By Jessica Bruha
The Norman Transcript
NORMAN — Testimonies for a first-degree murder trial began Thursday, one of which included the murder victim’s son.
Gary Norton Sr., 55, of Lexington, was shot and killed on Easter Sunday last year in his home after a drive-by shooting.
Russell Lee Blackwood, 41, of Purcell, is on trial for first-degree murder.
Blackwood was charged conjointly with Richard Dean Lansdale, 38, also of Purcell. The two are accused of killing Norton during the drive-by shooting. Norton died of a gunshot wound to the head.
Norton’s son, Gary Norton Jr., of Noble, took the stand Thursday, answering questions about his father and younger brother, Josh Norton. Josh lived in his father’s home with his girlfriend, Tonya Pittman, at the time of the shooting.
Norton Jr. testified that he and his family stayed away from Josh because they did not agree with his lifestyle.
“He was a drug addict,” Norton Jr. said. “He had a problem of taking care of himself.”
He told the courtroom that his younger brother never really grew up. In his opinion, Josh took advantage of their father because their father always supported him no matter what, he said.
Norton Jr. said he was close with his father and talked to him every day. Norton Sr. also was close to his son’s family, going to barbecues with them or spending time fishing with his granddaughters.
Josh Norton’s girlfriend, Pittman, also took the stand Thursday, telling the courtroom Norton Sr. was like a father figure to her and a good father to Josh.
“He was a great person. He was always there for Josh,” Pittman said.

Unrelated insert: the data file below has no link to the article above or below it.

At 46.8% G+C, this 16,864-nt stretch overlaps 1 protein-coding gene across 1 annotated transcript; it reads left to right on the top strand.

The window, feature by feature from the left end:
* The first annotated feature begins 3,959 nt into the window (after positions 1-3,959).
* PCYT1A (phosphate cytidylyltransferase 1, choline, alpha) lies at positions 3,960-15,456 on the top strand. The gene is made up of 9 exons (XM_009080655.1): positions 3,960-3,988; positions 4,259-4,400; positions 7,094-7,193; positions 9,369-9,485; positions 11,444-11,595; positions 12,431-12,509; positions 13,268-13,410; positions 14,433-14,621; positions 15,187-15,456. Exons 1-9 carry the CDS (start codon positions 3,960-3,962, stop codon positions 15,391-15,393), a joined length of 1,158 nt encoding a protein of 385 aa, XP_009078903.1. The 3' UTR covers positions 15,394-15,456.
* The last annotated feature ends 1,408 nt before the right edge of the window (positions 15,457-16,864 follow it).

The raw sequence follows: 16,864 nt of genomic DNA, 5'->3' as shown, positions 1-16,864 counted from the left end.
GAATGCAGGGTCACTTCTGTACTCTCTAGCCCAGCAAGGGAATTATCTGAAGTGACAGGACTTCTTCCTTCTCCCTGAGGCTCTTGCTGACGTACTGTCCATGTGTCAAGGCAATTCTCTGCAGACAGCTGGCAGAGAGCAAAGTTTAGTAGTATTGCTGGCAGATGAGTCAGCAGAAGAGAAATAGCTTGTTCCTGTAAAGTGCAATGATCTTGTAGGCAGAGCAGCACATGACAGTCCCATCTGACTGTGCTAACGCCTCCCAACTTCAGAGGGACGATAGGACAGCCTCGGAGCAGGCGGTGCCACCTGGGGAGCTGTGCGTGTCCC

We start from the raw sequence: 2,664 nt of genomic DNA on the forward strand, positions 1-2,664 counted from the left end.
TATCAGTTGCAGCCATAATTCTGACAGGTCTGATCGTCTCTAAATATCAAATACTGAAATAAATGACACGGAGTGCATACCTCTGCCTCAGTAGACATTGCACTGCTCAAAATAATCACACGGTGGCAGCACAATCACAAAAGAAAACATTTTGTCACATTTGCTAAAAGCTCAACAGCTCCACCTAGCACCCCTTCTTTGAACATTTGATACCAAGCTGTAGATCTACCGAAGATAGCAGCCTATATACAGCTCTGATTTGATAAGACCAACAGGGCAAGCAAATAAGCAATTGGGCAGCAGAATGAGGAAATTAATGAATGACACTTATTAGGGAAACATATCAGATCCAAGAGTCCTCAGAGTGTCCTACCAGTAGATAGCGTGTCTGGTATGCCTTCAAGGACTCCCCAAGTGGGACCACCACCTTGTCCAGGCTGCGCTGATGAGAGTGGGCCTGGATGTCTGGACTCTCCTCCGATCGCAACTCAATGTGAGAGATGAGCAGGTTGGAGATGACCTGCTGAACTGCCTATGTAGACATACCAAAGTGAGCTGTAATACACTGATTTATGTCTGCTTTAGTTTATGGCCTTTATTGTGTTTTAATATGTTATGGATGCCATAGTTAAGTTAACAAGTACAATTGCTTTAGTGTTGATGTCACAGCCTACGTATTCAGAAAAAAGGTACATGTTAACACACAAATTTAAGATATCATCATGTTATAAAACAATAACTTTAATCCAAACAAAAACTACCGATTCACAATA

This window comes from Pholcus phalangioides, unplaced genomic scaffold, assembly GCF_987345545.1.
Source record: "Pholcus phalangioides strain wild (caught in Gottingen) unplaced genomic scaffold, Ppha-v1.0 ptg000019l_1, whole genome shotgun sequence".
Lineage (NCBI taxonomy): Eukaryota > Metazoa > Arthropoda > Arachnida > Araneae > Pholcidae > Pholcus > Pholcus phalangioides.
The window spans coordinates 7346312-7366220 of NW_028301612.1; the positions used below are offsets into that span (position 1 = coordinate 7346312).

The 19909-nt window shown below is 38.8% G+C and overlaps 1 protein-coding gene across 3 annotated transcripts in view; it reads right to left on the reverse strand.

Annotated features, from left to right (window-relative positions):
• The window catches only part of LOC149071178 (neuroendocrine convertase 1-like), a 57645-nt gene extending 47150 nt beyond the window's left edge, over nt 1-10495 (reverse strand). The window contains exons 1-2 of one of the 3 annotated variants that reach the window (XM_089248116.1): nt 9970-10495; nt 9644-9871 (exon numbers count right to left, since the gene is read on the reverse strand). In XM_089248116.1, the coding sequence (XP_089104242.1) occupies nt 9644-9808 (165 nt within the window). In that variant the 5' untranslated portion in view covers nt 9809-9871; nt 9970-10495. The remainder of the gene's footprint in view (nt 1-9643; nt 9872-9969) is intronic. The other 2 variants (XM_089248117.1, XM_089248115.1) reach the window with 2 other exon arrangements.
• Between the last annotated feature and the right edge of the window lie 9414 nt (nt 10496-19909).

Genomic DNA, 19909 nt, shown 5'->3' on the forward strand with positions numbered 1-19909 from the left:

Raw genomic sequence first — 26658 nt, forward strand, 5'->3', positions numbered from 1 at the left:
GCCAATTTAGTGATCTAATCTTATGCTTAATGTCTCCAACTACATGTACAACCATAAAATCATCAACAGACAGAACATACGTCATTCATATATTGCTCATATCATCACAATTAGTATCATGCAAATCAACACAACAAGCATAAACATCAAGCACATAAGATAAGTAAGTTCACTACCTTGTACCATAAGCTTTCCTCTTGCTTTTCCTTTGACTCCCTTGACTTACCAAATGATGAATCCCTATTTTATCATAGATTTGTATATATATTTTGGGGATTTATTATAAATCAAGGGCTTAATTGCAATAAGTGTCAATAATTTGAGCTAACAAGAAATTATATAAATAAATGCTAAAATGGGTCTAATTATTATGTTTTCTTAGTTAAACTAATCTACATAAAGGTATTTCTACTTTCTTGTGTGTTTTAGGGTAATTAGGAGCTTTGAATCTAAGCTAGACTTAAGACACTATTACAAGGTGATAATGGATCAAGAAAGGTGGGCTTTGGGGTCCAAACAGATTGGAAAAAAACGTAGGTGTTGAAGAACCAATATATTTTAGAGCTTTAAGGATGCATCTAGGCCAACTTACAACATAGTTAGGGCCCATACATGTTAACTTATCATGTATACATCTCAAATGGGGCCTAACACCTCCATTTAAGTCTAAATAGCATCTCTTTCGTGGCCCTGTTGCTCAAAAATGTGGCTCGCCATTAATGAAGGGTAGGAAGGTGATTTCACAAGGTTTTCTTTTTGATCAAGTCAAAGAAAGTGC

Although the two lived with Norton Sr., neither of them were there the night of the shooting. The day before the shooting, April 7, 2012, Pittman said someone called their house twice.
In the prosecutor’s opening statement, attorney Allie Spears said the person who called that night was Shannon Davis, Josh’s ex-wife and mother to his child. Spears said Davis was also the defendant, Blackwood’s, girlfriend at the time.
Davis called that night to talk to Josh and told him she was upset and was thinking about harming herself, which concerned Josh, Spears said.
While Spears told the courtroom Josh had his father drive him to Davis’ home that night, Pittman testified that Josh told her he was going to his friend’s house.
Spears said when Josh arrived at Davis’ home, Davis was not upset the way he thought she would be; there was no indication of her harming herself and she was on the phone with Blackwood, so Josh left.
After Josh left, Davis told police Josh assaulted her in a sexual manner, Spears said. Blackwood then called the Norton residence and said, “You’re a dead man walking” and threatened to kill Josh, she told the jury.
Blackwood and Lansdale set out that night to teach Josh Norton a lesson to not mess with Shannon Davis, Spears said.
“It was a lesson that cost Josh Norton’s dad his life,” she said.
Pittman testified that she ended up going to Josh’s friend’s house that night, but no one was there.
When questioned whether she was surprised her boyfriend was not there, she said no because Josh would often not be where he said he would be. So, she went to her mother’s home in Purcell to see her children, where she stayed for the rest of the night.